The Emergence of Personhood: A Quantum Leap?
:Expert perspectives on the origins of human personhood Despite the many well-documented similarities -- genetic, cognitive, behavioral, social -- between our human selves and our evolutionary forebears, a significant gulf remains between us and them. Why is that?...
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:Expert perspectives on the origins of human personhood
Despite the many well-documented similarities -- genetic, cognitive, behavioral, social -- between our human selves and our evolutionary forebears, a significant gulf remains between us and them. Why is that? How did it come about? And how did we come to be the way we are?
This book brings together a diverse group of internationally recognized scholars -- including humanist, atheist, and theist voices -- to explore how and when human personhood emerged. Representing various disciplines, the contributors all offer significant insights into new scientific research about how humans emerged -- research that challenges some traditional views of human nature.
In a concluding chapter Malcolm Jeeves stands back and points out key features of the complex picture of human nature that has emerged through this volume. He further identifies points of both harmony and discord and notes questions yet to be tackled.
Contributors Francisco J. Ayala Justin L. Barrett Roy F. Baumeister Warren S. Brown Richard W. Byrne Matthew J. Jarvinen Malcolm Jeeves Timothy O'Connor Lynn K. Paul Colin Renfrew Ian M. Tattersall Anthony C. Thiselton Alan J. Torrance Adam Zeman
Archbishop Desmond Tutu was awarded the Nobel Peace Prize in 1984 for his lifelong struggle to bring equality, justice, and peace to his native country of South Africa. In 1986, he was elected Archbishop of Cape Town, the highest position in the Anglican Church in Southern Africa. Today Archbishop Tutu chairs the Elders, an independent group of global leaders working to promote the shared interests of humanity. In 2009 Tutu received the Presidential Medal of Freedom, America's highest civilian honor. He is known for his great love for children, as well as his powerful and profound understandin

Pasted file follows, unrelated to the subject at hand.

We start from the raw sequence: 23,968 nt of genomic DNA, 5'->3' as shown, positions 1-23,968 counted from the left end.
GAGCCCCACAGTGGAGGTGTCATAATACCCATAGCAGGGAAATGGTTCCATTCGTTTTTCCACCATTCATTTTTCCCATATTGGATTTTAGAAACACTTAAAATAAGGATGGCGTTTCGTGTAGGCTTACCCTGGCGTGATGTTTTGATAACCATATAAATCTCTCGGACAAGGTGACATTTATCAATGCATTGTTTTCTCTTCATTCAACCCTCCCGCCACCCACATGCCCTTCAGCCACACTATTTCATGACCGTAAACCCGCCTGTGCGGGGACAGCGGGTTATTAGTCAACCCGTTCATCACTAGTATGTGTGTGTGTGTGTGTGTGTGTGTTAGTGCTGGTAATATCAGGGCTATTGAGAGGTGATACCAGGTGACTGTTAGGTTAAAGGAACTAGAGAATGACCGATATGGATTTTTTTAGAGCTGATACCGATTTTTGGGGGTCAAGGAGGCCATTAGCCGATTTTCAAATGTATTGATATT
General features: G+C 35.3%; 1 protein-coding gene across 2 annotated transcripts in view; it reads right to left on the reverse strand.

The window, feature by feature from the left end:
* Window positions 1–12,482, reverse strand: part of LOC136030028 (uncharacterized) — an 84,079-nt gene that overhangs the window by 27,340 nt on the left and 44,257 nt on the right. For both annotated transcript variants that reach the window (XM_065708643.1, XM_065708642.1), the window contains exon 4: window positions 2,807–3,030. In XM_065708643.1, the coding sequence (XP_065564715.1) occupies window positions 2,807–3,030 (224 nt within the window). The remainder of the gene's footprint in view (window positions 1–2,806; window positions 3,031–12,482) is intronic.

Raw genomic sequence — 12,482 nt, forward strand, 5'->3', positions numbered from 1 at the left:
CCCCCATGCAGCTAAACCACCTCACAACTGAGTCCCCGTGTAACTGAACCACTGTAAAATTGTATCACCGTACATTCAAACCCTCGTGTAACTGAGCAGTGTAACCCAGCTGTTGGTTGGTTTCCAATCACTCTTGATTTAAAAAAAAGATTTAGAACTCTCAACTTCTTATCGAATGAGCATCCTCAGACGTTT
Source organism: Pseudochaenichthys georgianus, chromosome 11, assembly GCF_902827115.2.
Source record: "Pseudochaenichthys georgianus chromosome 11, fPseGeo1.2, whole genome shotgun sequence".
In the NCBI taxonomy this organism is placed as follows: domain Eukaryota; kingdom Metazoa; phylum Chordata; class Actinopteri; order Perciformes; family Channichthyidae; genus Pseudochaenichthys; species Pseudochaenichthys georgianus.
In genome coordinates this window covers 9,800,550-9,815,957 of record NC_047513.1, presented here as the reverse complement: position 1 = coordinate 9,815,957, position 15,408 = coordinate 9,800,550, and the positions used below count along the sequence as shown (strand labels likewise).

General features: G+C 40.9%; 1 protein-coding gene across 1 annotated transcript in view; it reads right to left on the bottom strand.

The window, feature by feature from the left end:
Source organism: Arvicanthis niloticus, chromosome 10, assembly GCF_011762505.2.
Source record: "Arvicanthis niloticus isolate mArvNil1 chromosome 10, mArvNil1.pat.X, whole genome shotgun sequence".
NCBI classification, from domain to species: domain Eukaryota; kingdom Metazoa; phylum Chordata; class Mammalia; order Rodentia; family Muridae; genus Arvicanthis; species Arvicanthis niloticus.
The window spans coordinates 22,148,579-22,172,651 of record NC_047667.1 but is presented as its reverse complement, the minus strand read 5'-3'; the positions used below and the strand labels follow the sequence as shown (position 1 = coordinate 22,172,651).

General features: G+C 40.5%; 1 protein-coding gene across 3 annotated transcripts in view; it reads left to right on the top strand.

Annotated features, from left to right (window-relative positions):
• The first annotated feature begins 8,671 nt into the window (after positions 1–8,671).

Malcolm A. Jeeves CBE (Ph.D., University of Cambridge) is an eminent neuropsychologist, a past president of the Royal Society of Edinburgh, Scotlands National Academy of Science and Letters, is professor emeritus of psychology at St. Andrews University. He was Foundation Professor of Psychology there from 1969 to 1993 and established the universitys acclaimed psychology department. His own research has focused on brain mechanisms and neuroplasticity.
. The author of more than one hundred scientific papers and eleven books, including six related to science and faith, his most recent studies are Human Nature at the Millennium (1997), (with R.J. Berry) Science, Life and Christian Belief (1998), and a volume of essays he edited for Wm. B. Eerdmans, From Cells to Souls; Mind fields: Reflections on the science of mind and brain (1994); Psychology through the eyes of faith with David G. Myers -and Beyond: Changing Portraits of Human Nature, which was published in 2004.